Marijuana is illegal because of its classification as an illicit drug, but there are some issues that have been established saying that this illicit drug has improved the treatment for suffering patients. Marijuana has lots of beneficial effects when used in medicinal settings for the treatment of pain; but it should be an administered drug for patients who can benefit from the use of this drug. Marijuana has had analysis for its use as a medicine and the results showed improvements in the patients who were treated with this drug. Doctors have expressed opposite opinions, making this theme very controversial. I have researched for its positive effects when used properly, so that marijuana can be considered in treating patients. Much of the opposite opinions about this issue have to do with the hands of the government, which says that marijuana is not a safe medicine, versus the doctors who research the topic for medicinal purposes.
Nevertheless, not all doctors feel that cannabis should be a legal prescribed medicine; it is in their hands to decide so. The Institute of Medicine has also this controversy when it said smoking marijuana is risky, but also recommended that critically ill patients should be allowed to use it under closely monitored settings (Koch 707). A specialist at the National Cancer Institute authorized his patients to use the drug, but not over do it (Koch 708). With all this, one would think that doctors wouldnt be so enthusiastic to offer the drug as a reliever. The National Institute of Drug Abuse puts approximately 300 free joints each month for patients who are in an experimental program. The Government proclaims there is no therapeutic value in the medicinal use of marijuana, but they do not have hard evidence to prove it.
Ira Glasser, executive director of the American Civil Liberties Union, (at a congressional forum) expressed: the government has demonized al drug use without differentiation and has systematically and hysterically resisted science. (Koch 714) Possibly if the two sides would work together an agreement could be established concerning procedures for further development and treatment. Marijuana has eased the pain of chemotherapy, severe muscle spasms caused by multiple sclerosis, weight-loss due to the AIDS virus, and other problems. Experts from the National Institute of Health or NIH have confirmed that marijuana is an effective, safe and inexpensive alternative for treating nausea caused by AIDS medications and cancer treatments other such ailments as glaucoma, muscle spasms, intractable pain, epilepsy, anorexia, asthma, insomnia, depression and other disorders. Other such ailments in which marijuana has been said to help are Parkinsons disease, Huntington's disease, repetitive migraines, and Alzheimers, but the NIH has not reported those results. The National Institute of Medicine shows us that the benefits from cannabis short term use doesnt hinder the possible hazards of its long-term use.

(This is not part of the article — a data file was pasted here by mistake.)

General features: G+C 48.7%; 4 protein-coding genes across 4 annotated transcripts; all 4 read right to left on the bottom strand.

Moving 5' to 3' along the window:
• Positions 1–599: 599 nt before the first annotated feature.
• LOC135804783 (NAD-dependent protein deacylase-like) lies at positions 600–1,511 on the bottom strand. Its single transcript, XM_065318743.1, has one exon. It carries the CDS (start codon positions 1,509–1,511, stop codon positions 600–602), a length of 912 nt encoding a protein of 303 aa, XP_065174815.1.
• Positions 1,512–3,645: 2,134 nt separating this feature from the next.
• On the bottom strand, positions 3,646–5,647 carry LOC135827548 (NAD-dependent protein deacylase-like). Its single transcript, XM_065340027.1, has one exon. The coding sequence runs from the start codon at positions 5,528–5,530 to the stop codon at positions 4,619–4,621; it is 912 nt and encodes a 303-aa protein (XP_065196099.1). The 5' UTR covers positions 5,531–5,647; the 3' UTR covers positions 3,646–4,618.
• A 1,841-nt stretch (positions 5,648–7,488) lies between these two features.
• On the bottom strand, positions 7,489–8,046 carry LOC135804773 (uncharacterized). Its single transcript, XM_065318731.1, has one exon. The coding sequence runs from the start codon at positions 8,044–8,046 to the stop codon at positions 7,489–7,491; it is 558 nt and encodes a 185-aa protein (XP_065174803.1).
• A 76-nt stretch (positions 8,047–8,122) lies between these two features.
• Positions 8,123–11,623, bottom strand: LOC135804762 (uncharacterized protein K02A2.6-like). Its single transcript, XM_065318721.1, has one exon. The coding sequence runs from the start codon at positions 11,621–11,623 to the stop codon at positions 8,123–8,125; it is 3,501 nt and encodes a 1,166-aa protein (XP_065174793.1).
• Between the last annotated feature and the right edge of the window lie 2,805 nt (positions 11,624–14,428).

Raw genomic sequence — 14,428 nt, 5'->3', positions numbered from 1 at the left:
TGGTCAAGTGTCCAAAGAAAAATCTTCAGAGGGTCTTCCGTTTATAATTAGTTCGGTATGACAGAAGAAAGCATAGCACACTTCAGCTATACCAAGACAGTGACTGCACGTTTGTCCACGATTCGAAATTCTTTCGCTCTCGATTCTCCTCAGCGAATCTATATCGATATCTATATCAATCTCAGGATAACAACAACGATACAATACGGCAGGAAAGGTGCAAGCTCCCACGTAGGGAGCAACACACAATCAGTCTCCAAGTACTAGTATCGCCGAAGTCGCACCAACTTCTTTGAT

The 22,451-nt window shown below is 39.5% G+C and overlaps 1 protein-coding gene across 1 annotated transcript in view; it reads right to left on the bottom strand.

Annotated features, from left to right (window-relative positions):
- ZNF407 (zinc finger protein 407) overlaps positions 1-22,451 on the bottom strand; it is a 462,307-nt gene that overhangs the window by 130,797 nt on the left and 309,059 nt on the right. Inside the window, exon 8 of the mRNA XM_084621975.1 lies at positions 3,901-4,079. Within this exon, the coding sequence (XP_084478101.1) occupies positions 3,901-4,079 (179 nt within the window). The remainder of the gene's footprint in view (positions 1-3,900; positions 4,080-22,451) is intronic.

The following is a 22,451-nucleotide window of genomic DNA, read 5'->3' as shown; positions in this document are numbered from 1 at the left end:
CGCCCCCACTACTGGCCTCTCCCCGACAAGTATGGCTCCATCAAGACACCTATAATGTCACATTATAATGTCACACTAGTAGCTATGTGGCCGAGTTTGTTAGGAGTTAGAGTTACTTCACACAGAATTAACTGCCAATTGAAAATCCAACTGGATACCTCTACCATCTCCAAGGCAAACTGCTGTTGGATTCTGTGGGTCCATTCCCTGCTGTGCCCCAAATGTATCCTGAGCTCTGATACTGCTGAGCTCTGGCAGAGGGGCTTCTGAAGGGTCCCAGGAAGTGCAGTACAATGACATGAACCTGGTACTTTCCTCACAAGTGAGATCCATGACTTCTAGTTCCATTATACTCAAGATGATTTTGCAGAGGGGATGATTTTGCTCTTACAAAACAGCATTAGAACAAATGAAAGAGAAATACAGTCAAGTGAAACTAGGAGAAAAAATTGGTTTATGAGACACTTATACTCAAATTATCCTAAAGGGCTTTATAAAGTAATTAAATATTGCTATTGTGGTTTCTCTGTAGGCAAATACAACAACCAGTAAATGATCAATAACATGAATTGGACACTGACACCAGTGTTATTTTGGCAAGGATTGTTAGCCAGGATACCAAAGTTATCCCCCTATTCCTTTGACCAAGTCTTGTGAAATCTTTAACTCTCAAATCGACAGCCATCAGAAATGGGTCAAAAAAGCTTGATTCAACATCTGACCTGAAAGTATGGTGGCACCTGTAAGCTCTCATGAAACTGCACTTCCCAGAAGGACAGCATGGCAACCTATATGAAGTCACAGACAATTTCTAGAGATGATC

Marijuana has beneficial outlook for some illnesses, but experimentation is limited due to its unlawfulness. The positive effects of this drug are helping a limited number so doctors have tried to work with the government to create a reliable way to distribute the drug without smoking it. The work being done to find a chemical fabricate should clarify that marijuana has some medicinal value. In 1986 a THC based synthetic called Marino was approved by the Food and Drug Administration, unfortunately it did not treat as well as cannabis. Government experts have indicated that marijuana does relieve pain, and other disorders, but it does not cure them, therefore can not be legalized as a prescription drug (Grin spoon 55).
In many cases marijuana has been the building block for recovery, and it has given sick people a chance to move on without the tension and pain. Government experts have concealed some information about similar prescription drugs, such as: percocet and codeine. Both are very addictive and they only relieve the pain. Medicinal marijuana has similar side effects as the often prescribed stimulants, but it is not quite as addictive. With all the research and time spent on the use of marijuana as a medical treatment, one would think that cannabis is beneficial and could possibly lead to other developments for treatment of disease and pain. There are proven facts that the National Institute of Health have provided, but government officials have their own set of ideas.
Experimental programs, which have been going on for thirty years, have established the effectiveness of marijuana treatment. Patients with such infirmities as AIDS, cancer, anorexia, muscle spasms, insomnia, and other ills have benefited from the use of medicinal marijuana in an experimental setting. Therefore, the treatment or drug should be administered to those who are infected but not on an experimental program, or to be smoked.